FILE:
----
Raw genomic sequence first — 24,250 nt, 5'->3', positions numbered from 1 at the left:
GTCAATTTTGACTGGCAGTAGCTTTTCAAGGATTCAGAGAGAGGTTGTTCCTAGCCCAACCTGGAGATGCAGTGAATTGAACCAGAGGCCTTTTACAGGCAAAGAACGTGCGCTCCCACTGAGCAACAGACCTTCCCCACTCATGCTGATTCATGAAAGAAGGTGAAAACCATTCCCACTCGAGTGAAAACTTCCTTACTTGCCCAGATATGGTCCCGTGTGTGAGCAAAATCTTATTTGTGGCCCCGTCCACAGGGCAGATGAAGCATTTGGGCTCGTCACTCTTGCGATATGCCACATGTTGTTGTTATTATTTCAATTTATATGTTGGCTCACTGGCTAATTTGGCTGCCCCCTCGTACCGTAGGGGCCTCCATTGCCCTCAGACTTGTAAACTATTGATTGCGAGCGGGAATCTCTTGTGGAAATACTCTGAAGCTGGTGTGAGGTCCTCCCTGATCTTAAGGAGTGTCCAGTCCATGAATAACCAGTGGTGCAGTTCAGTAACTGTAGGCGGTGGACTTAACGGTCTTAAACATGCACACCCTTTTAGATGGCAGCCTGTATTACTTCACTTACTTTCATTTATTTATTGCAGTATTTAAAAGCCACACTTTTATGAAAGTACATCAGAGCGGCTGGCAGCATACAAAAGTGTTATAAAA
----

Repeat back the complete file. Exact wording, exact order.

Raw genomic sequence first — 24,250 nt, 5'->3', positions numbered from 1 at the left:
GTCAATTTTGACTGGCAGTAGCTTTTCAAGGATTCAGAGAGAGGTTGTTCCTAGCCCAACCTGGAGATGCAGTGAATTGAACCAGAGGCCTTTTACAGGCAAAGAACGTGCGCTCCCACTGAGCAACAGACCTTCCCCACTCATGCTGATTCATGAAAGAAGGTGAAAACCATTCCCACTCGAGTGAAAACTTCCTTACTTGCCCAGATATGGTCCCGTGTGTGAGCAAAATCTTATTTGTGGCCCCGTCCACAGGGCAGATGAAGCATTTGGGCTCGTCACTCTTGCGATATGCCACATGTTGTTGTTATTATTTCAATTTATATGTTGGCTCACTGGCTAATTTGGCTGCCCCCTCGTACCGTAGGGGCCTCCATTGCCCTCAGACTTGTAAACTATTGATTGCGAGCGGGAATCTCTTGTGGAAATACTCTGAAGCTGGTGTGAGGTCCTCCCTGATCTTAAGGAGTGTCCAGTCCATGAATAACCAGTGGTGCAGTTCAGTAACTGTAGGCGGTGGACTTAACGGTCTTAAACATGCACACCCTTTTAGATGGCAGCCTGTATTACTTCACTTACTTTCATTTATTTATTGCAGTATTTAAAAGCCACACTTTTATGAAAGTACATCAGAGCGGCTGGCAGCATACAAAAGTGTTATAAAA